In the Edo and Meiji eras, kushi became canvasses, on which artists could paint or carve cultural and religious symbols. Early Edo kushi had only one simple idea on a large comb-canvas. Late Edo kushi were still bigger than Meiji pieces, but both eras produced square and half-moon shapes.
From the Okazaki collection come these two Edo kushi: The first is painted red lacquer with white cranes. The crane symbolized freedom and was a balance to Minogame, the old tortoise who symbolized longevity and stability. Both symbols are important at weddings.
The second is an square-shaped ivory kushi with mother-of-pearl decorations including a pear, leaves, and a butterfly.
From the Miriam Slater Collection comes this tortoiseshell Edo kushi with a relief sculpture of three carp…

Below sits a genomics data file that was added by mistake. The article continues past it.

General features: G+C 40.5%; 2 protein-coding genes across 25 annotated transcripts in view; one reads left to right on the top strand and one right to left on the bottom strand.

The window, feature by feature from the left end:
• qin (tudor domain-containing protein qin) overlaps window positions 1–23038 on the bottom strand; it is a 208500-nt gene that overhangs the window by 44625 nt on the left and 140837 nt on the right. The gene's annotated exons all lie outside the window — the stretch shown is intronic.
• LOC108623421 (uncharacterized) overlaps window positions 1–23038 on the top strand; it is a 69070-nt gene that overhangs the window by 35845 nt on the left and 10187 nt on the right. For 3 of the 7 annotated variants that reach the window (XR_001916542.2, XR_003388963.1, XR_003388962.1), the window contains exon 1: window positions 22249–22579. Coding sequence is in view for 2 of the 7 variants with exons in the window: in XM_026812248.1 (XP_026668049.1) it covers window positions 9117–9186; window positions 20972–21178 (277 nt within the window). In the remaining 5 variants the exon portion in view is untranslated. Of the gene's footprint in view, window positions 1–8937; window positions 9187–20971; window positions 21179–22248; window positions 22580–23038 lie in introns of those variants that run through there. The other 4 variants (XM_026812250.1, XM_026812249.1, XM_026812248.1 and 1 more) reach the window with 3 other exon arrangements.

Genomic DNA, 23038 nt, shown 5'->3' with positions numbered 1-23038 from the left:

…and this late Edo set depicting the gifts of the seven gods of fortune: health, longevity, happiness, victory in war, knowledge, art, and wealth.
In the Meiji Era, artists sunk jewels into their tortoiseshell kushi, such as these amethyst leaves and flower from the Belva Green collection.
The Creative Museum just acquired this set with painted dragonflies on a lake, bordered with flowering trees. A set like this would very likely been seen in France, as the dragonfly is one of the landmark themes of Art Nouveau.
For more scholarly research, please examine The Creative Museum’s exhibition Chine et Japon: A Fleur de Tete and Okazaki Collection: Combs and Ornamental Hairpins (Japanese Edition)
You are also welcome to examine these books:
Okazaki Collection: Combs and Ornamental Hairpins (Japanese Edition)
Japanese Kimono Hair Comb – The Museum Collection (Japanese Edition)
The Comb: Its History and Development